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Iron ore was the one commodity left largely unscathed in the recent market rout, until now.

The price of the key industrial commodity, which is used to make steel, has slumped in recent weeks and is expected to keep dropping as demand falls on a weakening Chinese economy and fallout from the European debt crisis.

Steel mills have been cutting iron ore purchases as they curb production, while major iron ore producers such as BHP Billiton Ltd. and Rio Tinto PLC move forward with plans to ramp up output of the mineral.

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The combination of lower demand and increased supply is putting pressure on iron ore prices, which had held steady even as other key industrial metals such as copper and aluminum were in freefall.

Iron ore prices have fallen by about 15 per cent in recent weeks to just below $150 (U.S.) a tonne, with some analysts now forecasting a drop to $140 by year's end. That would be a nearly 30-per-cent dip from the $192 year-to-date high in February, not far from a record $202 in March, 2008.

The drop in demand comes as China, the world's largest steel maker, reported this week that its economy grew by 9.1 per cent in the third quarter – its slowest pace since 2009. While its growth is strong when compared with other major economies, any gearing down of activity in China sends shivers across a commodities sector that relies heavily on the country's appetite for its products.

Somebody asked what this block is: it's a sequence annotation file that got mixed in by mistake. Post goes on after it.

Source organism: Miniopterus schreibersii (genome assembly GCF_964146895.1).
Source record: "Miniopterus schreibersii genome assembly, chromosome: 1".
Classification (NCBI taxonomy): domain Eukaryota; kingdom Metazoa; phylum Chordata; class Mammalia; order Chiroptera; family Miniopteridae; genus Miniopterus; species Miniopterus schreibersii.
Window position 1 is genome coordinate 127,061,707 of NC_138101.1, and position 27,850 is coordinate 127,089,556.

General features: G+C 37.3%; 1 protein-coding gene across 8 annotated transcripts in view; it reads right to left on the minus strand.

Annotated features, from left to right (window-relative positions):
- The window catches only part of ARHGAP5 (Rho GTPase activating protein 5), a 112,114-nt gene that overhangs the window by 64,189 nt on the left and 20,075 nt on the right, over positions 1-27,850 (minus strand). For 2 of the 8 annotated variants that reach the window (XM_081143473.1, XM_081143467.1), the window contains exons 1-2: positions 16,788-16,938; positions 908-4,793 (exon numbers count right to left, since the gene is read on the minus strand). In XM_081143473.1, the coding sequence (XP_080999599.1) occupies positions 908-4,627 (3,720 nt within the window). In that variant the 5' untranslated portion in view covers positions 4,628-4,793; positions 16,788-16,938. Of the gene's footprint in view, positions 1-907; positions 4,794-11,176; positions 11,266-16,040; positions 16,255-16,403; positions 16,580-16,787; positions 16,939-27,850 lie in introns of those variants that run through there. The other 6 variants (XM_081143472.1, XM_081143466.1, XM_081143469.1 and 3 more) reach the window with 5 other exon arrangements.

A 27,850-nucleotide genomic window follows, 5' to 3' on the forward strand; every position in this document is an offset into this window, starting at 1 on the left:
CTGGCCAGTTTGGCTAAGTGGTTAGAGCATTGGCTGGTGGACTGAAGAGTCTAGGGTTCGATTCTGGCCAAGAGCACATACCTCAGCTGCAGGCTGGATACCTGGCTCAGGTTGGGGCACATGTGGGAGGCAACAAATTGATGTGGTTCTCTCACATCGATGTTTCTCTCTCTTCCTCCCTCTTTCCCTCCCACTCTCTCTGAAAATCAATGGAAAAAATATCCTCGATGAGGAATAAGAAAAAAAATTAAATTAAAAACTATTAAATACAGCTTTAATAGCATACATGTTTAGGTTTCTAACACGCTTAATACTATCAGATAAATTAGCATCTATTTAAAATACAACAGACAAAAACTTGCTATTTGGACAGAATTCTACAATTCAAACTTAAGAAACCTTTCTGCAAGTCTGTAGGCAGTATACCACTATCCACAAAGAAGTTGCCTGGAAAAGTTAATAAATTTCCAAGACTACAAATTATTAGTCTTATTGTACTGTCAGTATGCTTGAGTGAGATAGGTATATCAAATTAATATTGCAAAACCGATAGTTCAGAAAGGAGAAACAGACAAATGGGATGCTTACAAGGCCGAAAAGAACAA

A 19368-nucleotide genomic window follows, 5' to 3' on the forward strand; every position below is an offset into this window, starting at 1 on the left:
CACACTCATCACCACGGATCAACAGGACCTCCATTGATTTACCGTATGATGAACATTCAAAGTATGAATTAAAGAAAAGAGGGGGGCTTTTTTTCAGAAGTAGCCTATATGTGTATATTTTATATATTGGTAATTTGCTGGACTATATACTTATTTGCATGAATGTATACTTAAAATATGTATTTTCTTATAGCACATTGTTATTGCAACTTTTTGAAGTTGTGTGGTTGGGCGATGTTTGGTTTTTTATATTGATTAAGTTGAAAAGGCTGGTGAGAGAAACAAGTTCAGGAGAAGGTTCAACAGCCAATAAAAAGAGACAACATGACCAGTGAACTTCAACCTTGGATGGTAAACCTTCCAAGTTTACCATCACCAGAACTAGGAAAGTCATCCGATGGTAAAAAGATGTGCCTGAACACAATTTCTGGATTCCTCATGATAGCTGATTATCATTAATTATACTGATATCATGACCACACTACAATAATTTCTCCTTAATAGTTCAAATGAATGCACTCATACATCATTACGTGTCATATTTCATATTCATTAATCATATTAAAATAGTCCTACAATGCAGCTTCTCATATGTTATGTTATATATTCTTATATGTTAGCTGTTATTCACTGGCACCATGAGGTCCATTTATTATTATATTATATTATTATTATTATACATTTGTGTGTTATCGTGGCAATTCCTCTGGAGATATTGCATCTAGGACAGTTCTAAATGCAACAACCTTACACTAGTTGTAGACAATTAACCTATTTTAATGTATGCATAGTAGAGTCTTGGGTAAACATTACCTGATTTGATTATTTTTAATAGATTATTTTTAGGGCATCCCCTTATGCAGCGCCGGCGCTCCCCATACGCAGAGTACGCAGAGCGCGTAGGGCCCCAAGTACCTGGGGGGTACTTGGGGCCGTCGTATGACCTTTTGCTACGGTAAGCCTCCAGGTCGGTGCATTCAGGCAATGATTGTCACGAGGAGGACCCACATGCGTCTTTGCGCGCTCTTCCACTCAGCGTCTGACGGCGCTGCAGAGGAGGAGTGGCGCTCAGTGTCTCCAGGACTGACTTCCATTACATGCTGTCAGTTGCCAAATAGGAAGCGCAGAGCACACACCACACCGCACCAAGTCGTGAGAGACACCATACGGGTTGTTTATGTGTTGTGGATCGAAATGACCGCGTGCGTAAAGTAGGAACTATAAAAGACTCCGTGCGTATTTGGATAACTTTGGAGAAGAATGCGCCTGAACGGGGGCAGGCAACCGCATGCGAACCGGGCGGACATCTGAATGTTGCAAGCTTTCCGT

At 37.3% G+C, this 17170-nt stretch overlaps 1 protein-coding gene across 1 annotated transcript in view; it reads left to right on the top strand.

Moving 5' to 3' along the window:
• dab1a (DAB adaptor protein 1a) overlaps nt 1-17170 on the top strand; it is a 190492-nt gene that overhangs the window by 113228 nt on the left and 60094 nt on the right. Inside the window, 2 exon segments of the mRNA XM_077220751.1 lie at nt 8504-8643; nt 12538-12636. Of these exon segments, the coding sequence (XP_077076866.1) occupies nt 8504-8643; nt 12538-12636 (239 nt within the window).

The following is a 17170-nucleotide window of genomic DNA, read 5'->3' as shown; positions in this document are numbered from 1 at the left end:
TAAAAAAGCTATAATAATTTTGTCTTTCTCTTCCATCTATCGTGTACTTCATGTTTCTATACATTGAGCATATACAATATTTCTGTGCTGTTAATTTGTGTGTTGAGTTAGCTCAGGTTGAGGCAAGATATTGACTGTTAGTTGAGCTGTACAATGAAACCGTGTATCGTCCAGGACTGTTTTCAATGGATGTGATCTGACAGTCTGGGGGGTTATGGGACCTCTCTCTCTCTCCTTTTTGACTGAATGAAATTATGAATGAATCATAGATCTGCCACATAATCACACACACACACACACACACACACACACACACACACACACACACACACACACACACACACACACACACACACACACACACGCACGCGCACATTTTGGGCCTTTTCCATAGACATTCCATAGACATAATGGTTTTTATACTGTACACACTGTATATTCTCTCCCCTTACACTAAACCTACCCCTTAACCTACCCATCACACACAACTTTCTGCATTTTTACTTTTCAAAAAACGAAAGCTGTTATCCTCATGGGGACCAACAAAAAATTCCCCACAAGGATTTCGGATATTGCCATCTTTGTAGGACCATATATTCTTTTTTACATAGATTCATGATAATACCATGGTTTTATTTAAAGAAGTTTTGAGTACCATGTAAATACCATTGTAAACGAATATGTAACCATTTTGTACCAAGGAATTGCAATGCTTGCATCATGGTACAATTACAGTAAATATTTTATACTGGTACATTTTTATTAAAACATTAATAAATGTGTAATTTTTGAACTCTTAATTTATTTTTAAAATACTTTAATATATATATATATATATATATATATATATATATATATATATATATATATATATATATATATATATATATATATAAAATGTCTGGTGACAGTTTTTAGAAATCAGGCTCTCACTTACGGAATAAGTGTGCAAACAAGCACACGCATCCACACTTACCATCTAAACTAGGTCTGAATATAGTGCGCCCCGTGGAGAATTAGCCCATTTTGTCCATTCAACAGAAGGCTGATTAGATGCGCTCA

"After months of very benign price movements over 2011, China's steel and iron ore prices have lurched downward in recent weeks, and the declines seem to be gathering pace," analysts at Macquarie Capital Securities Ltd. said in a note.

"It will be hard to see a strong turnaround in the iron ore price until mills have destocked the steel they are holding on site, and for this to happen we will need to see production pulling back."

Iron ore was "the next shoe to drop" in the global mining sector correction, noted Jefferies & Co. analysts Christopher LaFemina and Seth Rosenfeld.

Still, many still believe growth in China as well as India and other emerging economies will keep prices holding reasonably steady, and profitable for miners, over the long term.

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"We agree that near-term risks for the iron ore price are high, but we have also identified some reasons to be optimistic about the near-term outlook for the price of this key bulk commodity," the Jeffries analysts said.

BHP, the world's largest miner, has seen its stock price fall 30 per cent since last spring, alongside a drop in commodities it produces ranging from copper to coal and iron ore.

The Australian-based miner said customers are growing more concerned about the global economy, but maintains its order books remain full, largely on strong demand from China.

"We have … seen a softening of prices over the last months as customers behave conservatively in the light of global uncertainty," BHP chief executive officer Marius Kloppers told investors at the company's annual meeting in London on Thursday.

"The base case global economic outlook, however, remains one where growth is only modestly below potential, supported by ongoing growth in emerging economies such as China and India."

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About the Author

Brenda Bouw is a freelance writer and editor based in Vancouver. She has more than 20 years of experience as a business reporter, including at The Globe and Mail, The Canadian Press, the Financial Post and was executive producer at BNN (formerly ROBTv). Brenda was also part of the Globe and Mail reporting team that won the 2010 National Newspaper Award for business journalism. More

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